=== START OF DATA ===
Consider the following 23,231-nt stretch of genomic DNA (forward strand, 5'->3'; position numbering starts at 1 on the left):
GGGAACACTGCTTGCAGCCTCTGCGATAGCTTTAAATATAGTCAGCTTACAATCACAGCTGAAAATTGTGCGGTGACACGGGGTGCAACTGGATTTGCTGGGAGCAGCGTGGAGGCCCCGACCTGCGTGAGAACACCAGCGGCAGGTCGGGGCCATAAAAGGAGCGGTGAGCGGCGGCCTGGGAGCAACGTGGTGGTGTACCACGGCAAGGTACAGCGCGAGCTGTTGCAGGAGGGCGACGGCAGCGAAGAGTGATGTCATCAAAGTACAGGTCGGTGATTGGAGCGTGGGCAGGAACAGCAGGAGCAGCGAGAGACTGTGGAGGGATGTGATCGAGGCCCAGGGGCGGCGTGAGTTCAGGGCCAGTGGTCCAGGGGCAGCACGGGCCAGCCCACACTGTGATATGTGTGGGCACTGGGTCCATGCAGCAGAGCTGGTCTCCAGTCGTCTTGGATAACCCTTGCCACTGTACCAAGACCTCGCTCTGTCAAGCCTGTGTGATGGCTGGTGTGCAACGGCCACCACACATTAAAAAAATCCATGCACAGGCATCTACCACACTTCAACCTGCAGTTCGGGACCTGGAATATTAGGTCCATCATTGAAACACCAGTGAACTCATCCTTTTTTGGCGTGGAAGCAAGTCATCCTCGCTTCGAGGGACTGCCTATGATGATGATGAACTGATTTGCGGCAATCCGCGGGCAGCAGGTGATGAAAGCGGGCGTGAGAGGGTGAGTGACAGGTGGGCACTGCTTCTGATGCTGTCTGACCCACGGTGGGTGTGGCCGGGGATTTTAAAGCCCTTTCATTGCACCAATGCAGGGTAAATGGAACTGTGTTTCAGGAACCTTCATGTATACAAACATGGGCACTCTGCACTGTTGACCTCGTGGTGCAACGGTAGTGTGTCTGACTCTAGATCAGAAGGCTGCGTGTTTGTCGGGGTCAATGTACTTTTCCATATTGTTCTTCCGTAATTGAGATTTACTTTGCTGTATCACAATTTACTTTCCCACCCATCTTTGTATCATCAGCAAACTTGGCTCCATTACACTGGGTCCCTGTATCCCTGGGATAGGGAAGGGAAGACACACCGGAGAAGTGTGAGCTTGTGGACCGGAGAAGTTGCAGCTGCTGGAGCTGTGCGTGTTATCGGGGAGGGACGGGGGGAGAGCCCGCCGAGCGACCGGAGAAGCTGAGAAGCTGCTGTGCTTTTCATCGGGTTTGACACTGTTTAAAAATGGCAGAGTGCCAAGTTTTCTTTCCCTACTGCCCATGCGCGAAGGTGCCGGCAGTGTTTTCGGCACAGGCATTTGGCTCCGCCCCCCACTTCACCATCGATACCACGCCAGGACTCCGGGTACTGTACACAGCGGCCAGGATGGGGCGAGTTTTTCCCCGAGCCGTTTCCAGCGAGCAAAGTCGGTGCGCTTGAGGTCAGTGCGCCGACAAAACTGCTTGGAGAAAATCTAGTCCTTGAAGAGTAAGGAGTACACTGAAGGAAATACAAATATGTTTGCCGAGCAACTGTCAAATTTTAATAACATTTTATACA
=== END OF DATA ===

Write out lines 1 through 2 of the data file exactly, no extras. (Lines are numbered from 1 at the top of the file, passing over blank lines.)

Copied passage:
Consider the following 23,231-nt stretch of genomic DNA (forward strand, 5'->3'; position numbering starts at 1 on the left):
GGGAACACTGCTTGCAGCCTCTGCGATAGCTTTAAATATAGTCAGCTTACAATCACAGCTGAAAATTGTGCGGTGACACGGGGTGCAACTGGATTTGCTGGGAGCAGCGTGGAGGCCCCGACCTGCGTGAGAACACCAGCGGCAGGTCGGGGCCATAAAAGGAGCGGTGAGCGGCGGCCTGGGAGCAACGTGGTGGTGTACCACGGCAAGGTACAGCGCGAGCTGTTGCAGGAGGGCGACGGCAGCGAAGAGTGATGTCATCAAAGTACAGGTCGGTGATTGGAGCGTGGGCAGGAACAGCAGGAGCAGCGAGAGACTGTGGAGGGATGTGATCGAGGCCCAGGGGCGGCGTGAGTTCAGGGCCAGTGGTCCAGGGGCAGCACGGGCCAGCCCACACTGTGATATGTGTGGGCACTGGGTCCATGCAGCAGAGCTGGTCTCCAGTCGTCTTGGATAACCCTTGCCACTGTACCAAGACCTCGCTCTGTCAAGCCTGTGTGATGGCTGGTGTGCAACGGCCACCACACATTAAAAAAATCCATGCACAGGCATCTACCACACTTCAACCTGCAGTTCGGGACCTGGAATATTAGGTCCATCATTGAAACACCAGTGAACTCATCCTTTTTTGGCGTGGAAGCAAGTCATCCTCGCTTCGAGGGACTGCCTATGATGATGATGAACTGATTTGCGGCAATCCGCGGGCAGCAGGTGATGAAAGCGGGCGTGAGAGGGTGAGTGACAGGTGGGCACTGCTTCTGATGCTGTCTGACCCACGGTGGGTGTGGCCGGGGATTTTAAAGCCCTTTCATTGCACCAATGCAGGGTAAATGGAACTGTGTTTCAGGAACCTTCATGTATACAAACATGGGCACTCTGCACTGTTGACCTCGTGGTGCAACGGTAGTGTGTCTGACTCTAGATCAGAAGGCTGCGTGTTTGTCGGGGTCAATGTACTTTTCCATATTGTTCTTCCGTAATTGAGATTTACTTTGCTGTATCACAATTTACTTTCCCACCCATCTTTGTATCATCAGCAAACTTGGCTCCATTACACTGGGTCCCTGTATCCCTGGGATAGGGAAGGGAAGACACACCGGAGAAGTGTGAGCTTGTGGACCGGAGAAGTTGCAGCTGCTGGAGCTGTGCGTGTTATCGGGGAGGGACGGGGGGAGAGCCCGCCGAGCGACCGGAGAAGCTGAGAAGCTGCTGTGCTTTTCATCGGGTTTGACACTGTTTAAAAATGGCAGAGTGCCAAGTTTTCTTTCCCTACTGCCCATGCGCGAAGGTGCCGGCAGTGTTTTCGGCACAGGCATTTGGCTCCGCCCCCCACTTCACCATCGATACCACGCCAGGACTCCGGGTACTGTACACAGCGGCCAGGATGGGGCGAGTTTTTCCCCGAGCCGTTTCCAGCGAGCAAAGTCGGTGCGCTTGAGGTCAGTGCGCCGACAAAACTGCTTGGAGAAAATCTAGTCCTTGAAGAGTAAGGAGTACACTGAAGGAAATACAAATATGTTTGCCGAGCAACTGTCAAATTTTAATAACATTTTATACA